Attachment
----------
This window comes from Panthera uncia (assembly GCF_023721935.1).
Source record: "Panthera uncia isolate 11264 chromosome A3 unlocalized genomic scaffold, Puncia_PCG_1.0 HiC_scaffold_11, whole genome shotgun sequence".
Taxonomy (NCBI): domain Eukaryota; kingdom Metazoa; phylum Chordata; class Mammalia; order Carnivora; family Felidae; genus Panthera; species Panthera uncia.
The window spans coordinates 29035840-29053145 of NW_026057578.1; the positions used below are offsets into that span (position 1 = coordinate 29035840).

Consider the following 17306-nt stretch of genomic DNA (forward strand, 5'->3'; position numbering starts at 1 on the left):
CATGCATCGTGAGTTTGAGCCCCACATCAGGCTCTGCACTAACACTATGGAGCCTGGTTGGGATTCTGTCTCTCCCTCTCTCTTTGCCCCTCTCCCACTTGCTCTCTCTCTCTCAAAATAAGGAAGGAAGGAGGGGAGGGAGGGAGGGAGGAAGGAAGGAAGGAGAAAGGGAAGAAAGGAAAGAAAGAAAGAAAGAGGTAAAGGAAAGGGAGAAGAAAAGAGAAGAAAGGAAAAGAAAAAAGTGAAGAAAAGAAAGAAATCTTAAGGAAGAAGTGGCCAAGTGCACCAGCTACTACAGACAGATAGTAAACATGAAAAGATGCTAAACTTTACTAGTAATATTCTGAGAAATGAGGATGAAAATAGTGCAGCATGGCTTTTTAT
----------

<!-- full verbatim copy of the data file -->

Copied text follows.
This window comes from Panthera uncia (assembly GCF_023721935.1).
Source record: "Panthera uncia isolate 11264 chromosome A3 unlocalized genomic scaffold, Puncia_PCG_1.0 HiC_scaffold_11, whole genome shotgun sequence".
Taxonomy (NCBI): domain Eukaryota; kingdom Metazoa; phylum Chordata; class Mammalia; order Carnivora; family Felidae; genus Panthera; species Panthera uncia.
The window spans coordinates 29035840-29053145 of NW_026057578.1; the positions used below are offsets into that span (position 1 = coordinate 29035840).

Consider the following 17306-nt stretch of genomic DNA (forward strand, 5'->3'; position numbering starts at 1 on the left):
CATGCATCGTGAGTTTGAGCCCCACATCAGGCTCTGCACTAACACTATGGAGCCTGGTTGGGATTCTGTCTCTCCCTCTCTCTTTGCCCCTCTCCCACTTGCTCTCTCTCTCTCAAAATAAGGAAGGAAGGAGGGGAGGGAGGGAGGGAGGAAGGAAGGAAGGAGAAAGGGAAGAAAGGAAAGAAAGAAAGAAAGAGGTAAAGGAAAGGGAGAAGAAAAGAGAAGAAAGGAAAAGAAAAAAGTGAAGAAAAGAAAGAAATCTTAAGGAAGAAGTGGCCAAGTGCACCAGCTACTACAGACAGATAGTAAACATGAAAAGATGCTAAACTTTACTAGTAATATTCTGAGAAATGAGGATGAAAATAGTGCAGCATGGCTTTTTAT